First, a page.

Makes 15-17 sliders (2-3 inch diameter)
Preheat the oven to 475°F. Prepare one or two baking sheets for oven-roasting the burgers by lining each with foil and placing an oven-safe non-stick cooling or grill rack inside. Sprinkle salt in the baking sheet to soak up drippings while cooking and prevent the grease from smoking. Set aside.
Meanwhile, prepare the pineapple and bacon. Break down a fresh pineapple and cut it into ½ inch thick rings, removing the tough center with a knife or round cookie cutter. Reserve half the rings for another use, and pat dry the rings to be used as toppings with paper towels. Heat a large non-stick skillet over medium heat, and add the tablespoon butter. When it’s melted (do not let it brown), sauté the pineapple rings in batches until caramelized, about 3-5 minutes per side. Remove the pineapple rings to a plate and cover to keep warm. Once the pineapple is finished, move on to the bacon. Using the same skillet, pan-fry the bacon in batches until just crisp. Remove from heat to a plate (separate from the pineapple) and cover to keep warm.
Once the oven is at temperature, gently combine the ground beef with the salt and pepper in a large bowl. Be careful not to over-mix, as this may cause the meat to become tough once cooked. Form the seasoned meat into patties that will fit nicely on your rolls, about 2-3 inches in diameter. Arrange the patties on the prepared baking sheets. Cook in the oven for about 4 minutes on each side for medium-rare, melting the slices of cheese 1 minute prior to desired doneness. You can cut samples open, or check the temperature of your burgers with a thermometer: 130-135°F for medium rare, 140-145°F for medium.
Finally, assemble the ingredients. Break (or cut) the crispy bacon into pieces the size of the buns and cut the pineapple rings into 1-inch wedges or segments. Spread steak sauce on the bottom bun of each burger, then top with bacon, cheeseburger patties, pineapple wedge, and one or two candied jalapenos, in that order. Cover with the top buns and secure the ingredients together with a toothpick. Arrange on a big tray and serve to happy guests before you eat them all yourself.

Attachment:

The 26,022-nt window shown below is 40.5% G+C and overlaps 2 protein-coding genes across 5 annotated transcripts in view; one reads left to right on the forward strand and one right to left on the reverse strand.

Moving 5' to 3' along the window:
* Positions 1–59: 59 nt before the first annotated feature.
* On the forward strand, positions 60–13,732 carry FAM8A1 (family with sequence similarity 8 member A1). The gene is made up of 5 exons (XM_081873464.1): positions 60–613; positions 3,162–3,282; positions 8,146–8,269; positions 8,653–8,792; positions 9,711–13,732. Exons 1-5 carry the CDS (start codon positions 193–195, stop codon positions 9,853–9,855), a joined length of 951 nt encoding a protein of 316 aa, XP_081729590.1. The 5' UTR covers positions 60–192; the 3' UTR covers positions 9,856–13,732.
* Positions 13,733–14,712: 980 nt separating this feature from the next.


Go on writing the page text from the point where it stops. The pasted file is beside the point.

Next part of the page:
Types of Beef: There is a lot of debate out there on what kind of beef makes the best burger. I make no claims to settle that argument, but I did try two versions side-by-side while making this recipe. I think I will have to do a bigger more exhaustive taste-test in the future, but until then, I can tell you this: If you want a very classic, fatty, rich burger patty, go with ground chuck that is 85% lean. A lot of people swear by it, and it was very good. If you’d like a leaner burger that cooks more like a steak, go with a less fatty blend – I tried a mix of three-fourths 95% lean grass-fed beef mixed with one-fourth ground beef brisket. Both tasted really good, and our verdict was mixed. I preferred the leaner blend, while my husband preferred the classic chuck. If you just want one type or can’t get ground brisket at your butcher though, stick with a fattier ground chuck. It makes for a richer burger and you won’t be disappointed.
Types of Cheese: I tried three types of cheese for this burger combo – Gruyere, Fontina, and Sharp Cheddar. We all agreed the flavor of the Gruyere stood out, while still balancing nicely with the rest of the burger ingredients. The Fontina faded into the background a bit, and while the cheddar was good, we didn’t like it with the pineapple and jalapenos as much as the other two. So, if you like to taste a stronger cheese, go with Gruyere. If you like a subtler cheese flavor, go with the Fontina. If you just want a standard cheeseburger with ketchup and pickles, that’s when you go with the Cheddar.
Forming Burger Patties: When making a patty, its important not to overwork the meat or flatten it out too much. For the best cook, form the ground beef into a loose ball, flatten to about an inch between your palms, and then taper out the edges very slightly, leaving the center a little thicker than the outside. It might take a few tries, but this method accomplishes two important things: 1) Your burger is more likely to stay flat and not shrink up as much due to the tapered edges, ensuring a more even cook and better balance on your hamburger buns; and 2) Being thicker, the center mound will not cook as quickly, leaving the edges to get nice and cooked through and the center to stay your desired doneness.